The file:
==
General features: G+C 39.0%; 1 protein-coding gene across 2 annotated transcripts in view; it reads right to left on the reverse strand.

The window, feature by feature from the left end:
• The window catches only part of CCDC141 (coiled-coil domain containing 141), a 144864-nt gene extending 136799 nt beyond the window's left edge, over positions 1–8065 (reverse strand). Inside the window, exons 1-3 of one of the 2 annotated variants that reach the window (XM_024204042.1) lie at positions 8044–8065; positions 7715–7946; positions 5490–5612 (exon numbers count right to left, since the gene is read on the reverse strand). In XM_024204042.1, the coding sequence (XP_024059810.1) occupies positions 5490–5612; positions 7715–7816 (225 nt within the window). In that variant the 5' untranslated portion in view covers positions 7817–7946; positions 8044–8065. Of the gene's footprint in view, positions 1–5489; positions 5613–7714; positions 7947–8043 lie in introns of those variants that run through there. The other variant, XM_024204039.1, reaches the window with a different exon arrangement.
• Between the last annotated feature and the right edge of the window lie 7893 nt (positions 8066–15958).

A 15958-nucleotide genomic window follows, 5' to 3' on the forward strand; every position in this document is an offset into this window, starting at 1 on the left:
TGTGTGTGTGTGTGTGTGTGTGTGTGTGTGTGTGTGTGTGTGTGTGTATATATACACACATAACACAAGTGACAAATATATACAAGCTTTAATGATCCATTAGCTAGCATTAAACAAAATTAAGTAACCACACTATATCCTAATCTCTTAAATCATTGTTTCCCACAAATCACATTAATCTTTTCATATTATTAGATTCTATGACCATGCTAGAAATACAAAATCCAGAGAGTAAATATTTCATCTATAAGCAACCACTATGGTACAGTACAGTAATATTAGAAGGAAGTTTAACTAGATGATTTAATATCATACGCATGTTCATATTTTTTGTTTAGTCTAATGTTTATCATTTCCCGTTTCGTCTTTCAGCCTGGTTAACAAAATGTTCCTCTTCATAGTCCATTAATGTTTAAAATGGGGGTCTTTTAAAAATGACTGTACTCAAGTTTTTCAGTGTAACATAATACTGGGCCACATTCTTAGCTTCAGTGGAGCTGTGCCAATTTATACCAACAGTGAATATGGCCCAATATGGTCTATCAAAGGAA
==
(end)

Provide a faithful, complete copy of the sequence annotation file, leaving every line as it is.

General features: G+C 39.0%; 1 protein-coding gene across 2 annotated transcripts in view; it reads right to left on the reverse strand.

The window, feature by feature from the left end:
• The window catches only part of CCDC141 (coiled-coil domain containing 141), a 144864-nt gene extending 136799 nt beyond the window's left edge, over positions 1–8065 (reverse strand). Inside the window, exons 1-3 of one of the 2 annotated variants that reach the window (XM_024204042.1) lie at positions 8044–8065; positions 7715–7946; positions 5490–5612 (exon numbers count right to left, since the gene is read on the reverse strand). In XM_024204042.1, the coding sequence (XP_024059810.1) occupies positions 5490–5612; positions 7715–7816 (225 nt within the window). In that variant the 5' untranslated portion in view covers positions 7817–7946; positions 8044–8065. Of the gene's footprint in view, positions 1–5489; positions 5613–7714; positions 7947–8043 lie in introns of those variants that run through there. The other variant, XM_024204039.1, reaches the window with a different exon arrangement.
• Between the last annotated feature and the right edge of the window lie 7893 nt (positions 8066–15958).

A 15958-nucleotide genomic window follows, 5' to 3' on the forward strand; every position in this document is an offset into this window, starting at 1 on the left:
TGTGTGTGTGTGTGTGTGTGTGTGTGTGTGTGTGTGTGTGTGTGTGTATATATACACACATAACACAAGTGACAAATATATACAAGCTTTAATGATCCATTAGCTAGCATTAAACAAAATTAAGTAACCACACTATATCCTAATCTCTTAAATCATTGTTTCCCACAAATCACATTAATCTTTTCATATTATTAGATTCTATGACCATGCTAGAAATACAAAATCCAGAGAGTAAATATTTCATCTATAAGCAACCACTATGGTACAGTACAGTAATATTAGAAGGAAGTTTAACTAGATGATTTAATATCATACGCATGTTCATATTTTTTGTTTAGTCTAATGTTTATCATTTCCCGTTTCGTCTTTCAGCCTGGTTAACAAAATGTTCCTCTTCATAGTCCATTAATGTTTAAAATGGGGGTCTTTTAAAAATGACTGTACTCAAGTTTTTCAGTGTAACATAATACTGGGCCACATTCTTAGCTTCAGTGGAGCTGTGCCAATTTATACCAACAGTGAATATGGCCCAATATGGTCTATCAAAGGAA